Police fired multiple rounds of tear gas, rubber bullets, and sponge grenades, first around 7 p.m. On Des Voeux Road West in the Sai Wan district, police arrested a dozen or so protesters after firing tear gas. Several protesters were bleeding heavily after being hit by bullets.
At around 9 p.m., the Hong Kong Police Force said in a series of tweets that the protesters were “committing an offense” by “participating in unauthorized assembly” and that some were assaulting officers with objects such as bricks and “committing arson at various locations.” Local media reported that some had set moving carts ablaze near the Western Market to deter police from advancing.
The police use of force, in an area mostly filled with residential buildings, drew complaints from locals, who said they were irritated by the billowing smoke from the gas canisters.
By night’s end, four people were admitted to the hospital for injuries, according to the Hospital Authority of Hong Kong. It didn’t identify whether the injured were civilians or police. A police spokesperson said that they had arrested at least 49 people for unlawful assembly and for possession of weapons during the clearance operations.
The Hong Kong government has condemned both days’ protests in statements over the weekend, reiterating that they would give the police full support.
In Yuen Long, local resident Max Chung applied for a march to be held, calling on the Hong Kong government to meet protester demands, including an independent investigation into police use of force.
Police rejected the proposal, but thousands gathered nonetheless.
The peaceful march quickly descended into clashes when police began firing tear gas, rubber bullets, and sponge grenades. Protesters were reportedly throwing rocks and bottles at police.
Hong Kong media reported that several reporters were hit by the police’s rubber bullets. Protesters eventually retreated into the metro station. At around 10 p.m. local time, violence escalated as police moved in on protesters inside. Some of them fell to the ground as they tried to flee. Bloodstains could be seen spattered on the floor.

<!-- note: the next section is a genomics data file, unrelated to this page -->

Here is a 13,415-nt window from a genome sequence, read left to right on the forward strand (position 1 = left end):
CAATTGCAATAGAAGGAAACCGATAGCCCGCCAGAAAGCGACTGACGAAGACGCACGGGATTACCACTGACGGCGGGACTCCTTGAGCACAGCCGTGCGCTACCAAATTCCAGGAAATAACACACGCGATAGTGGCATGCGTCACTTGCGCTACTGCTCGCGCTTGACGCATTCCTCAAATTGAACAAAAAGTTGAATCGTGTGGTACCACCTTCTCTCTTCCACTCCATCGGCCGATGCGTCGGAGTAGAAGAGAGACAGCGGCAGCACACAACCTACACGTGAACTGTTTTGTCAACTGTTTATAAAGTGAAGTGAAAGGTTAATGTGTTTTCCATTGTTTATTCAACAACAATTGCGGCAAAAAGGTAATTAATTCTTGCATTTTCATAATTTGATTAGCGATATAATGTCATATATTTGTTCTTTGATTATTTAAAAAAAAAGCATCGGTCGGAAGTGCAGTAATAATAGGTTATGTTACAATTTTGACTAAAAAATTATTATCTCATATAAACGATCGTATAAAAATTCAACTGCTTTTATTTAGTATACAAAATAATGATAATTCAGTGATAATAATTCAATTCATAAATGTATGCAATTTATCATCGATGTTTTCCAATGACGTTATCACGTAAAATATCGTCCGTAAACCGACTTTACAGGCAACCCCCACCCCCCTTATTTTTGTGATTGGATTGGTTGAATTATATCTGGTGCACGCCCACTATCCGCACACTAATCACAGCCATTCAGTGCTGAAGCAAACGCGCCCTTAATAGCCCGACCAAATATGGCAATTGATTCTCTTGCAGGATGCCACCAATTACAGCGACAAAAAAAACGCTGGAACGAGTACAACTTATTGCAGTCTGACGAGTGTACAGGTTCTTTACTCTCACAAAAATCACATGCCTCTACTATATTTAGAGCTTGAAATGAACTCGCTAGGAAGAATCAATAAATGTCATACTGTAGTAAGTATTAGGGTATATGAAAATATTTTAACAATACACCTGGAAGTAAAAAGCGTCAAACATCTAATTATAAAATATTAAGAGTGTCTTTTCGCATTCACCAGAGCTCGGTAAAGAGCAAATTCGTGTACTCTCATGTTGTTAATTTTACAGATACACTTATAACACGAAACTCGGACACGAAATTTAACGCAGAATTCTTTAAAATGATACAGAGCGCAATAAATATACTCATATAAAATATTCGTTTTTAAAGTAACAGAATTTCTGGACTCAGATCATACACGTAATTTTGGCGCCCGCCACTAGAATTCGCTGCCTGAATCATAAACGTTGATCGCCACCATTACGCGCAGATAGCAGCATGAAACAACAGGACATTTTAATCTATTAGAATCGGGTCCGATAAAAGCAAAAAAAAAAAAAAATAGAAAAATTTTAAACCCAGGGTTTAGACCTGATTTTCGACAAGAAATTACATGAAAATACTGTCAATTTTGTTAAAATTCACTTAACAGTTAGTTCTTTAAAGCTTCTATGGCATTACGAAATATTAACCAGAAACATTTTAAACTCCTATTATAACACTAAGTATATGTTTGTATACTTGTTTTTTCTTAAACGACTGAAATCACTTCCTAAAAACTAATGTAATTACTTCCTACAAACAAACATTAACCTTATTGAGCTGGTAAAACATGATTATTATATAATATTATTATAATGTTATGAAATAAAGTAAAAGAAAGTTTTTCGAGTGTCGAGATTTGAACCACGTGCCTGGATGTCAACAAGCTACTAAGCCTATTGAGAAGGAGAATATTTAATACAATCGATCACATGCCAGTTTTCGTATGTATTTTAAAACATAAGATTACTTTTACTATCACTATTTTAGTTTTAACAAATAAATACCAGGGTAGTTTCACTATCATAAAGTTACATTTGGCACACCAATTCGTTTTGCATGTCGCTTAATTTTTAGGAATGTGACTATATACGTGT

24 people were injured, with 2 in serious condition, according to the Hospital Authority.
Amnesty International issued a statement following the violence, saying that the police actions had been “unacceptable.”
“The violent scenes in Yuen Long tonight were in part because Hong Kong police chose to inflame a tense situation rather than de-escalate it,” the statement read. “There were repeated instances today where police officers were the aggressors; beating retreating protesters, attacking civilians in the train station, and targeting journalists. Alarmingly, such a heavy-handed response now appears the modus operandi for Hong Kong police.”
Hong Kong media The Stand News reported that 11 men between the ages of 18 and 68 had been arrested on charges including unlawful assembly, assaulting police officers, and possession of offensive weapons.
On July 28, Hong Kong media HK01 reported that Max Chung had been taken away by police on the charge of inciting unlawful assembly.
The Hong Kong bureau of The Epoch Times contributed to this report.